An analog-to-digital converter or ADC is a device used to convert an analog voltage (like the output from a photocell or a thermistor) to an equivalent binary digital representation suitable to be processed by a digital computer or microprocessor.

Think about this: every word you say into your cell phone is an analog signal coming from the microphone and is converted to be digitally processed in the phone. The phone has to do this fast and is typically about ten times the highest frequency speed needed to be converted.

There are a few ways to convert an analog signal into a binary digital signal: flash, sigma delta, dual-slope, pipeline, and successive approximation. This tutorial will discuss successive approximation as this is probably the most common and the one you are likely to find in an Arduino.

Definitions and Specifications

We need to understand a few things if we intend to sample a particular type of analog source, for example, a stable battery voltage with a very different requirement to high-quality audio.

Sampling rate

Any AC waveform has a given frequency. If we want to reproduce/capture this with accuracy, we must take enough samples over each complete cycle to be sure to catch every fluctuation in the waveform. The Nyquist criteria say we must sample at twice the frequency of the highest frequency of the source. However, sampling a pure sine wave at this rate will have too few samples and only result in a triangular wave.

So, as a rule of thumb, sample at least ten times the highest frequency and even faster if you want better accuracy. Each sample takes the instantaneous value of the waveform during each sampling period. And it’s clear that the quicker you do this, the better.

Resolution and Accuracy

How many unique levels can a digital word represent? If we have 4 bits, that is 24 = 16. So if I wanted to convert an analog signal of 5V, you would have to be happy with 5V broken into 16 steps or 0.3V per step.

We can express this as an accuracy, i.e., 100/16 or 6.3%. That is quite rough!

Going to 10 bits (as used in Arduino), we have 210 = 1024 steps or 4.8mV per step. Now, we have an accuracy of 100/1024 or 0.1%, which should be OK for most things. Note that you should see that trying to display the result of any sensor, such as an LM35 temperature sensor with two or more decimal places, is quite silly.

How ADC works

Shown in Figure 1 below is a block diagram of an ADC as used in the Arduino 328. The clock CLK provides the sampling rate, SAR is the Successive Approximation Register, EOC is an output to the processor to indicate the current sample is complete, Vref is either the 5V supply, an internal 1.1V reference, or an external voltage reference (all select-able in code), DAC is the digital to analog converter, Vin is the analog input pin, S/H is the sample and hold and COMP is the comparator.

The conversion process is initiated by a signal from the processor to the ADC. Upon receiving the start, the control unit of ADC will give a command to successive approximation register, and it starts generating the digital signal by successive approximation method. The generated digital data is converted to an analog signal by D to A converter and then compared with the current analog signal and the reference voltage. The digital data available at this instant is given as output through the output register. Also, the control unit generates a signal to indicate the end of conversion (EOC) process to the processor.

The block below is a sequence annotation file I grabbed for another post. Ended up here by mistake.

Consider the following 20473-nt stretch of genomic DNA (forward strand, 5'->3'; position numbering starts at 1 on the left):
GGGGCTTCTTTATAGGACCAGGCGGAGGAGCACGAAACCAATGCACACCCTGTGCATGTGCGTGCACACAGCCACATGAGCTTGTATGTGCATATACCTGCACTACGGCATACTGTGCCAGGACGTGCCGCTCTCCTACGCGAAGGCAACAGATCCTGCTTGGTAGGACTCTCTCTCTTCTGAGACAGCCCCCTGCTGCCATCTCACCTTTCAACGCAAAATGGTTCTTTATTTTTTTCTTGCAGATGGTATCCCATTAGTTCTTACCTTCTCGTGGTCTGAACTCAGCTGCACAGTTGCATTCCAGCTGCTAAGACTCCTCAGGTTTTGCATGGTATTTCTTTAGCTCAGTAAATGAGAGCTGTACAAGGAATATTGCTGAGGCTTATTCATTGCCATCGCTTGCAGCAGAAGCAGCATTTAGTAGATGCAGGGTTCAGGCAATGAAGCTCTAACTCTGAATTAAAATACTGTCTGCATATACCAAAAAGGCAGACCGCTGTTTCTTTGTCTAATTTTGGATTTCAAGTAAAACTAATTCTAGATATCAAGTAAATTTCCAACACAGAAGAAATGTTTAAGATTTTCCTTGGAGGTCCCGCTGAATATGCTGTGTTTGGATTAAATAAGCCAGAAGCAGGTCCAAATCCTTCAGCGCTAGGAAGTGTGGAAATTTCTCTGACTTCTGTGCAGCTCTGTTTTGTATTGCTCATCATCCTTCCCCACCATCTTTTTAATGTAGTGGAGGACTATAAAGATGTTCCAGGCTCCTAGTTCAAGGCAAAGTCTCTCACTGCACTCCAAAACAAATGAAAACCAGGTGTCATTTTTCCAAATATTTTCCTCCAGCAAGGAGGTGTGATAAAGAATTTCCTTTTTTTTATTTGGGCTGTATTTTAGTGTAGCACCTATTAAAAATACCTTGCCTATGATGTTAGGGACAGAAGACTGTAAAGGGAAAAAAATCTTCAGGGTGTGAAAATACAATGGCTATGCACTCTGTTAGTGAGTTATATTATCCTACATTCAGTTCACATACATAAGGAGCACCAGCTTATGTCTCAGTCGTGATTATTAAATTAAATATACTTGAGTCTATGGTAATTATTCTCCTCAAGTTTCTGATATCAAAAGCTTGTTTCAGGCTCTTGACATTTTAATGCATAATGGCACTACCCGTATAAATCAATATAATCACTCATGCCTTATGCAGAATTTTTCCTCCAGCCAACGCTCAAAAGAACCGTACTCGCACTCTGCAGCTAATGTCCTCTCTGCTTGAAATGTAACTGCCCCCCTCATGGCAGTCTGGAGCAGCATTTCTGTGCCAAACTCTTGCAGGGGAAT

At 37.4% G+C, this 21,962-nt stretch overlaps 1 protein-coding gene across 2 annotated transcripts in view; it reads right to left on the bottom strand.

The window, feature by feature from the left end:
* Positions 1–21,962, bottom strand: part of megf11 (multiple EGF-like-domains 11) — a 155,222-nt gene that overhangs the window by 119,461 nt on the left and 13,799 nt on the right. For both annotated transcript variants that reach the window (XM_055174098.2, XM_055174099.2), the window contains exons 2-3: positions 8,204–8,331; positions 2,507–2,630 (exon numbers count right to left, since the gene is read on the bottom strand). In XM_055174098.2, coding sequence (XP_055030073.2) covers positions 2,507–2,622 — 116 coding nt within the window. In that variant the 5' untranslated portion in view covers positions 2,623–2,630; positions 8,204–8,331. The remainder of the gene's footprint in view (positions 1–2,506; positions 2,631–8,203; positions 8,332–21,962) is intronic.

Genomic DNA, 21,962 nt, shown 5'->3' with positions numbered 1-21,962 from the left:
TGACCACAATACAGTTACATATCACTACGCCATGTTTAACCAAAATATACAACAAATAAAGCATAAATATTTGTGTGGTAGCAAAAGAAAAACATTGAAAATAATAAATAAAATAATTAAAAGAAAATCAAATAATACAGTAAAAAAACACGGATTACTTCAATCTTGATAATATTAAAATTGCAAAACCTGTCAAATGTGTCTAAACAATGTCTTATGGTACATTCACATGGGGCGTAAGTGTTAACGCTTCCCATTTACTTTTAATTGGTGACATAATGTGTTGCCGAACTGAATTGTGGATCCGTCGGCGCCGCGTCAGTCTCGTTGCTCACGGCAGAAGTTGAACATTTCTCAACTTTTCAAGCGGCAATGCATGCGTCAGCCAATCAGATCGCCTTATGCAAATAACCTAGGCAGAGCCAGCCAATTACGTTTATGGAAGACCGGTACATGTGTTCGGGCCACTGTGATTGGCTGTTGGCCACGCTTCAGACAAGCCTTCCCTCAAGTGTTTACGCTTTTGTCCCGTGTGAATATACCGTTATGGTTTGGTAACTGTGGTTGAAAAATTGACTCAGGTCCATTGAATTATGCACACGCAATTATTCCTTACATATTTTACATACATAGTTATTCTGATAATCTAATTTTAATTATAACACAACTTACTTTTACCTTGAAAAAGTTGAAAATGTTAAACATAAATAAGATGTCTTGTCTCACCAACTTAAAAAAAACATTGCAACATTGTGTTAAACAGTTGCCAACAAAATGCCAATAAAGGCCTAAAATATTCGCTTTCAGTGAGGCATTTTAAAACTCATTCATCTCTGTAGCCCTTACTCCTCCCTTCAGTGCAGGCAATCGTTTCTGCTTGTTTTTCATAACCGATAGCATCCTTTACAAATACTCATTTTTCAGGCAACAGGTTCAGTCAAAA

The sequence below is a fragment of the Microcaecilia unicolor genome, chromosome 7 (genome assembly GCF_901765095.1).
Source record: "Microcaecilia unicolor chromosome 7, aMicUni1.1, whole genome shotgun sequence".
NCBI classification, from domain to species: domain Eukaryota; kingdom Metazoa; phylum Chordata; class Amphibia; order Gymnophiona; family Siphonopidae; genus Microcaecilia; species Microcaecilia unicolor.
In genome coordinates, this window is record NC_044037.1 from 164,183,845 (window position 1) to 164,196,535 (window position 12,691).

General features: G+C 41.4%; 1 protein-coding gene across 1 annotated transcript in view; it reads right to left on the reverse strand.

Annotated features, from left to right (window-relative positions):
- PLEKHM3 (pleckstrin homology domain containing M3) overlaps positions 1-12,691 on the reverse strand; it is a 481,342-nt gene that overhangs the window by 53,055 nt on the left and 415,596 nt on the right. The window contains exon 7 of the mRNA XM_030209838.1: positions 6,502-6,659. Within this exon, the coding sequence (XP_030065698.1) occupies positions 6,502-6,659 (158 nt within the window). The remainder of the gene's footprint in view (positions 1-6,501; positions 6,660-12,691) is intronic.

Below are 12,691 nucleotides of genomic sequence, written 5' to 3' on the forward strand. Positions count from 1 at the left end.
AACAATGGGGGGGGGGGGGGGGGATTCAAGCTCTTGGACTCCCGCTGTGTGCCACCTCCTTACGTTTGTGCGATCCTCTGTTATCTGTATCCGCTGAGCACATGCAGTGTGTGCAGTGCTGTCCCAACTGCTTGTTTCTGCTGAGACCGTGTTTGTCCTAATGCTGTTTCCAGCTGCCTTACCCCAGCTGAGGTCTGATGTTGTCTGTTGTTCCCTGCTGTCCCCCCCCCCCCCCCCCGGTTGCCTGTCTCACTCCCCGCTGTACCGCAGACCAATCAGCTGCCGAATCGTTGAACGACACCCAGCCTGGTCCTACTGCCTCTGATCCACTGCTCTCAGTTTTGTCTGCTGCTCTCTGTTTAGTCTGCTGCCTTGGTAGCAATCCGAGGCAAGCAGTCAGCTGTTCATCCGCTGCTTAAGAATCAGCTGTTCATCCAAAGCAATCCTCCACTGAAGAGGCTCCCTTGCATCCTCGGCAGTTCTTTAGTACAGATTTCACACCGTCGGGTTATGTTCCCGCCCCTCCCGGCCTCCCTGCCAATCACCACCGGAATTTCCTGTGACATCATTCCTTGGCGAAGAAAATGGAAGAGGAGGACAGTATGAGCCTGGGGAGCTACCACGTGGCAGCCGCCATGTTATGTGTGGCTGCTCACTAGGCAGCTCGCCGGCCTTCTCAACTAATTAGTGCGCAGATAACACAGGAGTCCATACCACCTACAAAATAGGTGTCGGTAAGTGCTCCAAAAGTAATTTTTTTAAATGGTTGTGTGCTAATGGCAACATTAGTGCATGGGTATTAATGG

In this diagram, all bits are initially set to 1, then for each bit or step of the clock, the output of the SAR is compared with the value. If it’s greater, it’s left at 1. Otherwise, it gets set to 0 until all the bits have been set. Then, the EOC signals to the processor that the output is valid.

Figure 1: Successive Approximation A to D

The heart of the ADC is the sample and hold (S/H) shown in Figure 2 below. For each sample clock cycle, S1 closes, S2 opens and allows the small capacitor to rapidly charge up to the current instantaneous value of the waveform (C1 is a few pF). S2 then closes while S1 opens, and the voltage is read by the comparator.

Figure 2: Sample and Hold

Working Backwards: Digital to Analog

Let’s assume we had a fixed voltage on an Arduino analog pin, and it gave us a sample of 0 0 0 1 1 0 0 1 0 0 (10 bits) and we wanted to see what this was as an integer. We set it out like below:

29 28 27 26 25 24 23 22 21 20
5122561286432168421
0001100100

Now, adding it up:

0*512 + 0*256 + 0*128 + 1*64 + 1*32 + 0*16 + 0*8 + 1*4 + 0*2 + 0*1 = 100

So, what voltage did we read?

In an Arduino, assuming we are using the local 5V as our reference, we have:

(1023/5V) * Vin = integer value returned.

So if Vin = analogRead(A0) gave us 100 above (an integer between 0 and 1023), what voltage is on pin A0?

Voltage = (5*Vin) /1023 = 0.488V on A0.

Note that Vin is an integer and Voltage is a float.

There you have it! Analog-to-Digital converters are rather complex devices. Bear in mind that they take a finite time to clock through the sample and stabilize the output. If available, you must then monitor the EOC, perhaps with an interruption if time is not critical. Pause a few mS after requesting the conversion to allow it to stabilize.

An interesting debate rages over whether to use a value of 1023 or 1024. You can read here to learn more.